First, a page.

Some Basics of Photograph Preservation
Causes of Deterioration
The appearance of daguerreotypes in the late 1830s marks the practical beginning of photography. Many excellent examples of these early photographs still survive. Other photographs, however,—some relatively recent—often show signs of deterioration. This degradation usually results from (1) the chemical makeup of individual photographs, and/or (2) the environment in which photographs reside.
Select Stable Photographs
Black-and-white photographs are more permanent than color images, and is the medium of choice when long-term stability is an objective. Even among color images, however, variations in permanence exist. Kodachrome slide film is a particularly stable color film for long-term dark storage. The quality of photographic processing is also a factor in permanence. Proper photographic processing and thorough removal of chemicals during the final wash are particularly important.
Make A Safe Environment
Proper storage conditions are essential for photograph preservation. A modest investment in archival storage supplies and attention to overall environmental conditions greatly enhances the life of most images.
High temperature and humidity are damaging. Also detrimental are fluctuations in temperature and humidity. A relative humidity of 40 percent and a temperature of 60 to 70 degrees Fahrenheit is reasonable. Exposure to light contributes to image degradation. Ultraviolet light, a major component of sunlight and fluorescent light, is especially harmful. Photographic copies rather than originals are best for long-term display purposes. Photographs are susceptible to damage from fingerprints, tape, glue, ink, rubber bands, paper clips, and various airborne pollutants such as dust and chemical fumes. Protect photographs from these substances.
Chemically inert storage containers are a preservation necessity. Enclosures designated as "acid-free" are not necessarily safe for photographs. Any material that comes in direct contact with a photographic emulsion should pass the Photographic Activities Test (PAT). "Storage Enclosures for Photographic Materials," an excellent technical leaflet published by the Northeast Document Conservation Center, details many of the issues in an easy-to-understand article and provides a list of product suppliers.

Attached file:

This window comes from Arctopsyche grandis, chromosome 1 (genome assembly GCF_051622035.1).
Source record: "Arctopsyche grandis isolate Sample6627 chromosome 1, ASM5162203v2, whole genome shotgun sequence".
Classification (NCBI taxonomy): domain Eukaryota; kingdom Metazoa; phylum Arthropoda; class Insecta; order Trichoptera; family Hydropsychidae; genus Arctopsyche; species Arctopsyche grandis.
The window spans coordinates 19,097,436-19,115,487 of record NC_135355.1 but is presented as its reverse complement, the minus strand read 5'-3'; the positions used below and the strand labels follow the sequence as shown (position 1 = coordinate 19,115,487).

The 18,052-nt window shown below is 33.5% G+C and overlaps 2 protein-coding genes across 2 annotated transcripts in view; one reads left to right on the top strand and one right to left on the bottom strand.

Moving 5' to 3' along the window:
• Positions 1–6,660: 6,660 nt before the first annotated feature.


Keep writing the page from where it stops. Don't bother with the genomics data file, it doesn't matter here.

Metal shelves with a baked enamel finish are acceptable for holding photograph collections. Avoid the use of cabinets or shelves made of wood, particle board, or press board. Actively used collections should be stored in boxes rather than file cabinets as considerable opening and closing of drawers may cause surface abrasions on the photographic emulsions.
Duplicate Deteriorating Photographs
Make high-quality photographic copy negatives, preferable 4 x 5 inches, of photographs that show signs of fading or discoloration. Fewer photographic labs or studios offer this service due to the emergence of digital technologies, and scanning is rapidly supplanting copy photography. Make duplicate negatives that appear discolored, warped, wavy, or brittle; this process, however, is a highly technical procedure, so employ a conservation facility that specializes in negative duplication.
For More Information
- National Archives web page on preservation, including photographs
- American Institute of Conservation, Photographic Materials Group
- Conservation OnLine
- Northeast Document Conservation Center (not-for-profit conservation lab), Andover, MA
- Etherington Conservation Center (commercial conservation lab), Greensboro, NC
Stephen J. Fletcher, Photographic Archivist
North Carolina Collection Photographic Archives
CB# 3930, 506 Wilson Library
University of North Carolina at Chapel Hill
Chapel Hill, NC 27515-8890
E-mail: click on "Photographic Archives" below